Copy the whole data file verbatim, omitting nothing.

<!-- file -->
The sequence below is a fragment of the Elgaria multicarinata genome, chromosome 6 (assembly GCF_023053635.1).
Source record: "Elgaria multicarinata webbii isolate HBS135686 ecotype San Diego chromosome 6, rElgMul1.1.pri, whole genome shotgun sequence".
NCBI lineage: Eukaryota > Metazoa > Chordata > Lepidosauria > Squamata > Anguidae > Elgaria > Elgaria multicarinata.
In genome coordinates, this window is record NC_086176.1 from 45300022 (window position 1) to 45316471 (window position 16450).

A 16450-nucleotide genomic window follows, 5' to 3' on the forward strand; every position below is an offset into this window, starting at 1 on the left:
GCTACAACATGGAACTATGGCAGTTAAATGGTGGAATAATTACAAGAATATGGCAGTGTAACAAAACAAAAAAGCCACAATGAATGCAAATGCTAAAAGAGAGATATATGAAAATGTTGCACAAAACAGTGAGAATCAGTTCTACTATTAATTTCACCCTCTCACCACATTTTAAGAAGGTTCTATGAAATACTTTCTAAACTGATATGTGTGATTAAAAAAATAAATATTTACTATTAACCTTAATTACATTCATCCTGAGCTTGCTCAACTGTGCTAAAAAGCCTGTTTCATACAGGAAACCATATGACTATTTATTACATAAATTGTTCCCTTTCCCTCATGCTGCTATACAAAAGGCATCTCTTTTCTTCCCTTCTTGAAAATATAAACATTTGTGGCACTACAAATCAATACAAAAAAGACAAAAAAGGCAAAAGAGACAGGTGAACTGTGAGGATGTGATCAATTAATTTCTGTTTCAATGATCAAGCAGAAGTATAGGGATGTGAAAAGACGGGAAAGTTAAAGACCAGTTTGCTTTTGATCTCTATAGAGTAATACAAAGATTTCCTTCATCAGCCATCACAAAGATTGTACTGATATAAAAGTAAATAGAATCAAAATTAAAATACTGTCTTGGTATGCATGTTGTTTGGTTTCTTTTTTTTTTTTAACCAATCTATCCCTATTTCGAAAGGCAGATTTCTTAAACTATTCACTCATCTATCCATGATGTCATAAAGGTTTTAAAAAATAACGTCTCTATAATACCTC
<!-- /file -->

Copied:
The sequence below is a fragment of the Elgaria multicarinata genome, chromosome 6 (assembly GCF_023053635.1).
Source record: "Elgaria multicarinata webbii isolate HBS135686 ecotype San Diego chromosome 6, rElgMul1.1.pri, whole genome shotgun sequence".
NCBI lineage: Eukaryota > Metazoa > Chordata > Lepidosauria > Squamata > Anguidae > Elgaria > Elgaria multicarinata.
In genome coordinates, this window is record NC_086176.1 from 45300022 (window position 1) to 45316471 (window position 16450).

A 16450-nucleotide genomic window follows, 5' to 3' on the forward strand; every position below is an offset into this window, starting at 1 on the left:
GCTACAACATGGAACTATGGCAGTTAAATGGTGGAATAATTACAAGAATATGGCAGTGTAACAAAACAAAAAAGCCACAATGAATGCAAATGCTAAAAGAGAGATATATGAAAATGTTGCACAAAACAGTGAGAATCAGTTCTACTATTAATTTCACCCTCTCACCACATTTTAAGAAGGTTCTATGAAATACTTTCTAAACTGATATGTGTGATTAAAAAAATAAATATTTACTATTAACCTTAATTACATTCATCCTGAGCTTGCTCAACTGTGCTAAAAAGCCTGTTTCATACAGGAAACCATATGACTATTTATTACATAAATTGTTCCCTTTCCCTCATGCTGCTATACAAAAGGCATCTCTTTTCTTCCCTTCTTGAAAATATAAACATTTGTGGCACTACAAATCAATACAAAAAAGACAAAAAAGGCAAAAGAGACAGGTGAACTGTGAGGATGTGATCAATTAATTTCTGTTTCAATGATCAAGCAGAAGTATAGGGATGTGAAAAGACGGGAAAGTTAAAGACCAGTTTGCTTTTGATCTCTATAGAGTAATACAAAGATTTCCTTCATCAGCCATCACAAAGATTGTACTGATATAAAAGTAAATAGAATCAAAATTAAAATACTGTCTTGGTATGCATGTTGTTTGGTTTCTTTTTTTTTTTTAACCAATCTATCCCTATTTCGAAAGGCAGATTTCTTAAACTATTCACTCATCTATCCATGATGTCATAAAGGTTTTAAAAAATAACGTCTCTATAATACCTC